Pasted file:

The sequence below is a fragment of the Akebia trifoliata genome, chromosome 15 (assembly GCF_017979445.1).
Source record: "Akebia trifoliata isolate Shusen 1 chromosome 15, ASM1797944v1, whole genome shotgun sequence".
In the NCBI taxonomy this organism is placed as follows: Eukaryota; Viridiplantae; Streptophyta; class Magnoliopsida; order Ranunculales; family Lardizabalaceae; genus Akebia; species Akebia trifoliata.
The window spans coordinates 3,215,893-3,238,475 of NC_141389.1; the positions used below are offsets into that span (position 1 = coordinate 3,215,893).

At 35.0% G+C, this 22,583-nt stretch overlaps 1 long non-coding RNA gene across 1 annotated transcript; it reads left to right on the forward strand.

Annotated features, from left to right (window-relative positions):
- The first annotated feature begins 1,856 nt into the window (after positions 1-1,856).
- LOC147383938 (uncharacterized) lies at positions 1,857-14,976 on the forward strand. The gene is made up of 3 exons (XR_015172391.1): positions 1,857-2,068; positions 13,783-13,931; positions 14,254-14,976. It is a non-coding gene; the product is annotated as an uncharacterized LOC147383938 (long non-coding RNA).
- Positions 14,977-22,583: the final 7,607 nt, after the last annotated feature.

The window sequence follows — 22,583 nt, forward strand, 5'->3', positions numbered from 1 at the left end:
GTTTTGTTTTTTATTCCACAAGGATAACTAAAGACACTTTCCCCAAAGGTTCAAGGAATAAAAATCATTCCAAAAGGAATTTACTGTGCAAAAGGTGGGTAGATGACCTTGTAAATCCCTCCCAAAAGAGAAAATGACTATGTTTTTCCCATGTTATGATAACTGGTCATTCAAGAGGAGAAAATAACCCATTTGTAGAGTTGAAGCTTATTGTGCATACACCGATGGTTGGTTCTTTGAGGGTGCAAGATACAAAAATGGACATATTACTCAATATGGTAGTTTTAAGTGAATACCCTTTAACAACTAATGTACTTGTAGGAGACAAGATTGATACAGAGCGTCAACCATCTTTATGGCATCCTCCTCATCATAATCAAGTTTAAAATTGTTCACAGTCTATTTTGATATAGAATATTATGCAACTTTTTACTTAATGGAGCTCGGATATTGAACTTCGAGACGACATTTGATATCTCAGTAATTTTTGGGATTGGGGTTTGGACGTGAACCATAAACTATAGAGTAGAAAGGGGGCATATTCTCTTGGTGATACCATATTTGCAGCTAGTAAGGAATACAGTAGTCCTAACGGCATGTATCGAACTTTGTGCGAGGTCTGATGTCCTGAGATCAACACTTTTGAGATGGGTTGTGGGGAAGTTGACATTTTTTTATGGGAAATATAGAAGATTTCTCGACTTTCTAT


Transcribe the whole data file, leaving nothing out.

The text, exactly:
The sequence below is a fragment of the Akebia trifoliata genome, chromosome 15 (assembly GCF_017979445.1).
Source record: "Akebia trifoliata isolate Shusen 1 chromosome 15, ASM1797944v1, whole genome shotgun sequence".
In the NCBI taxonomy this organism is placed as follows: Eukaryota; Viridiplantae; Streptophyta; class Magnoliopsida; order Ranunculales; family Lardizabalaceae; genus Akebia; species Akebia trifoliata.
The window spans coordinates 3,215,893-3,238,475 of NC_141389.1; the positions used below are offsets into that span (position 1 = coordinate 3,215,893).

At 35.0% G+C, this 22,583-nt stretch overlaps 1 long non-coding RNA gene across 1 annotated transcript; it reads left to right on the forward strand.

Annotated features, from left to right (window-relative positions):
- The first annotated feature begins 1,856 nt into the window (after positions 1-1,856).
- LOC147383938 (uncharacterized) lies at positions 1,857-14,976 on the forward strand. The gene is made up of 3 exons (XR_015172391.1): positions 1,857-2,068; positions 13,783-13,931; positions 14,254-14,976. It is a non-coding gene; the product is annotated as an uncharacterized LOC147383938 (long non-coding RNA).
- Positions 14,977-22,583: the final 7,607 nt, after the last annotated feature.

The window sequence follows — 22,583 nt, forward strand, 5'->3', positions numbered from 1 at the left end:
GTTTTGTTTTTTATTCCACAAGGATAACTAAAGACACTTTCCCCAAAGGTTCAAGGAATAAAAATCATTCCAAAAGGAATTTACTGTGCAAAAGGTGGGTAGATGACCTTGTAAATCCCTCCCAAAAGAGAAAATGACTATGTTTTTCCCATGTTATGATAACTGGTCATTCAAGAGGAGAAAATAACCCATTTGTAGAGTTGAAGCTTATTGTGCATACACCGATGGTTGGTTCTTTGAGGGTGCAAGATACAAAAATGGACATATTACTCAATATGGTAGTTTTAAGTGAATACCCTTTAACAACTAATGTACTTGTAGGAGACAAGATTGATACAGAGCGTCAACCATCTTTATGGCATCCTCCTCATCATAATCAAGTTTAAAATTGTTCACAGTCTATTTTGATATAGAATATTATGCAACTTTTTACTTAATGGAGCTCGGATATTGAACTTCGAGACGACATTTGATATCTCAGTAATTTTTGGGATTGGGGTTTGGACGTGAACCATAAACTATAGAGTAGAAAGGGGGCATATTCTCTTGGTGATACCATATTTGCAGCTAGTAAGGAATACAGTAGTCCTAACGGCATGTATCGAACTTTGTGCGAGGTCTGATGTCCTGAGATCAACACTTTTGAGATGGGTTGTGGGGAAGTTGACATTTTTTTATGGGAAATATAGAAGATTTCTCGACTTTCTAT